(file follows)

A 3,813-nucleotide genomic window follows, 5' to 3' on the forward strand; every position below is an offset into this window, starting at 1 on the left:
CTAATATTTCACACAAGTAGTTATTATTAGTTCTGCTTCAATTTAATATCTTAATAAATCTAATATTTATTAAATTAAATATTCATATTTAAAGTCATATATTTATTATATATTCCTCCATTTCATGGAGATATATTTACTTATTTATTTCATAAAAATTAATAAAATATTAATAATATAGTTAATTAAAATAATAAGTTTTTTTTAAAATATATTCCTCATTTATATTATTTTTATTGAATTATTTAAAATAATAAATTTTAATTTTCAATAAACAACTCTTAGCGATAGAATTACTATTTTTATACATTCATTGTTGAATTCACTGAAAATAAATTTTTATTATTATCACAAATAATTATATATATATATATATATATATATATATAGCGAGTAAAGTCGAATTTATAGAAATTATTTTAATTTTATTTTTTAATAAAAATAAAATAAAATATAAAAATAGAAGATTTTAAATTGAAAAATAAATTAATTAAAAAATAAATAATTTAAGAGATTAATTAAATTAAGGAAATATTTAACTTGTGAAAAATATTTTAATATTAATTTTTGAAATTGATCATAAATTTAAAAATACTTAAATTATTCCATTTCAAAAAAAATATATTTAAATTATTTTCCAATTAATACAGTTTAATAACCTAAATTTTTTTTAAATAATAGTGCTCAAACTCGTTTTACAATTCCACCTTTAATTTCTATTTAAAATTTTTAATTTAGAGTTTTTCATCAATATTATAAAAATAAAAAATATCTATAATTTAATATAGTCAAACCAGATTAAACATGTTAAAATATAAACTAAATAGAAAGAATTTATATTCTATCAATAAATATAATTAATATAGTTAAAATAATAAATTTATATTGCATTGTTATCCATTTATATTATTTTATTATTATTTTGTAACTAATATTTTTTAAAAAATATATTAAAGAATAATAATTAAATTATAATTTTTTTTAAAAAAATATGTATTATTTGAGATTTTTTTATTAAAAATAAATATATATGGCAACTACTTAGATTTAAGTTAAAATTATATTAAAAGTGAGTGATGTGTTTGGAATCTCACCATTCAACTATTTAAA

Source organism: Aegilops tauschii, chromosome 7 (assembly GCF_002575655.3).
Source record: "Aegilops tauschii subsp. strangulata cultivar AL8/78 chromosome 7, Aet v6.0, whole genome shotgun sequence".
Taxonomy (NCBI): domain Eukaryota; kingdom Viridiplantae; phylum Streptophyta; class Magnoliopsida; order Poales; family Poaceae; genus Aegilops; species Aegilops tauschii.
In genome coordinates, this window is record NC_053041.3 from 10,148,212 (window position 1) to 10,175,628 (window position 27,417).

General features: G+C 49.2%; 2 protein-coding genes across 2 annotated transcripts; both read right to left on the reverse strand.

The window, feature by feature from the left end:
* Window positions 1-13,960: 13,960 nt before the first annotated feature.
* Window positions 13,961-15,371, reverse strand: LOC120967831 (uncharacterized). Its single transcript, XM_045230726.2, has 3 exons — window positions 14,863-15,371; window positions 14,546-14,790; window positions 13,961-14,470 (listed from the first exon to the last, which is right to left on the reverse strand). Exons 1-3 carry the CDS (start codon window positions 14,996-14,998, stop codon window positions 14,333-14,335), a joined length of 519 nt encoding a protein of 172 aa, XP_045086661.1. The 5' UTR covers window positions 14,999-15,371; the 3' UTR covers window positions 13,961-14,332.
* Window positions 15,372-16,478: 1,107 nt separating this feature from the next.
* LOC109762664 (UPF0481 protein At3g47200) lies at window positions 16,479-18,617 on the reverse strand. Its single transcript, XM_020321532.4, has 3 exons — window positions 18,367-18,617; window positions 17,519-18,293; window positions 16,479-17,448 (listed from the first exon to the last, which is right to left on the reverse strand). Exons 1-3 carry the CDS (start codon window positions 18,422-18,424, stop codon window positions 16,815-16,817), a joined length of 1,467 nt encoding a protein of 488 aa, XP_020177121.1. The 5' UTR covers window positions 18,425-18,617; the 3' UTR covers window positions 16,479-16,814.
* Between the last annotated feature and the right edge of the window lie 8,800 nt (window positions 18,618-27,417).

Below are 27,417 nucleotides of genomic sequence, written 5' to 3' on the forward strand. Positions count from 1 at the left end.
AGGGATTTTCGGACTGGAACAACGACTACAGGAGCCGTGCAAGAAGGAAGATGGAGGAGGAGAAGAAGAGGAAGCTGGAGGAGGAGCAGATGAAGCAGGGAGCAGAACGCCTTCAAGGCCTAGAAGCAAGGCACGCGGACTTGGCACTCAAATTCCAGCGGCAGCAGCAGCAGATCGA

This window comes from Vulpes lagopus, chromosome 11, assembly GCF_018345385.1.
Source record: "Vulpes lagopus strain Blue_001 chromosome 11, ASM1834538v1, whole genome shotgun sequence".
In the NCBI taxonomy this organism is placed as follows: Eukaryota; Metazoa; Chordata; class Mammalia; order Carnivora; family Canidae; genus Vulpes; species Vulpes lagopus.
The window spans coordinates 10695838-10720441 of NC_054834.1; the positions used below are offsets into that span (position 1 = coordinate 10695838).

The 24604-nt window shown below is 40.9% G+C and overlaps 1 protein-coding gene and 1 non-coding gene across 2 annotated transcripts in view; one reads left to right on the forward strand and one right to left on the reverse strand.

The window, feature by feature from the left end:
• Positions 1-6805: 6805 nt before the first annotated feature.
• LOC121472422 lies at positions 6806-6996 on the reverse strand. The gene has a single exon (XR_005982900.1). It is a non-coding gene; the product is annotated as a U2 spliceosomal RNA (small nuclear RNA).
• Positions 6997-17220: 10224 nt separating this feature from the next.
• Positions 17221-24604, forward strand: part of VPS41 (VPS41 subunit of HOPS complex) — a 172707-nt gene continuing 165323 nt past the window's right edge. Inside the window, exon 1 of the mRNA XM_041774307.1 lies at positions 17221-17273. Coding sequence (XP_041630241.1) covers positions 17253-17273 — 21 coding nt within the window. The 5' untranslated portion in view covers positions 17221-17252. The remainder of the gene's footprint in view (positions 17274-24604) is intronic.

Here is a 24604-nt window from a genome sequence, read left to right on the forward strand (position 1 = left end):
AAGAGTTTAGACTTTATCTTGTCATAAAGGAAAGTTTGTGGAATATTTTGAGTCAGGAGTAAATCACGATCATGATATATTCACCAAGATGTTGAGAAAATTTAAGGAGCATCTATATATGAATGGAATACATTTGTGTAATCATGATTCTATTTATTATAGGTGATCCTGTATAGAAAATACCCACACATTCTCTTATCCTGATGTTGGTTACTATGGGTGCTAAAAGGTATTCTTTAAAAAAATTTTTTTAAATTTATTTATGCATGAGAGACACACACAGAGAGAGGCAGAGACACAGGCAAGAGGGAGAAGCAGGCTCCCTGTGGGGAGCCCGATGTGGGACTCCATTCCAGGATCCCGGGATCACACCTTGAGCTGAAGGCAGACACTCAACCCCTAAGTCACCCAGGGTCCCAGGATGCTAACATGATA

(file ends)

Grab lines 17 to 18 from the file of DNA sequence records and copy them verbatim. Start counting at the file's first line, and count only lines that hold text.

Source record: "Vulpes lagopus strain Blue_001 chromosome 11, ASM1834538v1, whole genome shotgun sequence".
In the NCBI taxonomy this organism is placed as follows: Eukaryota; Metazoa; Chordata; class Mammalia; order Carnivora; family Canidae; genus Vulpes; species Vulpes lagopus.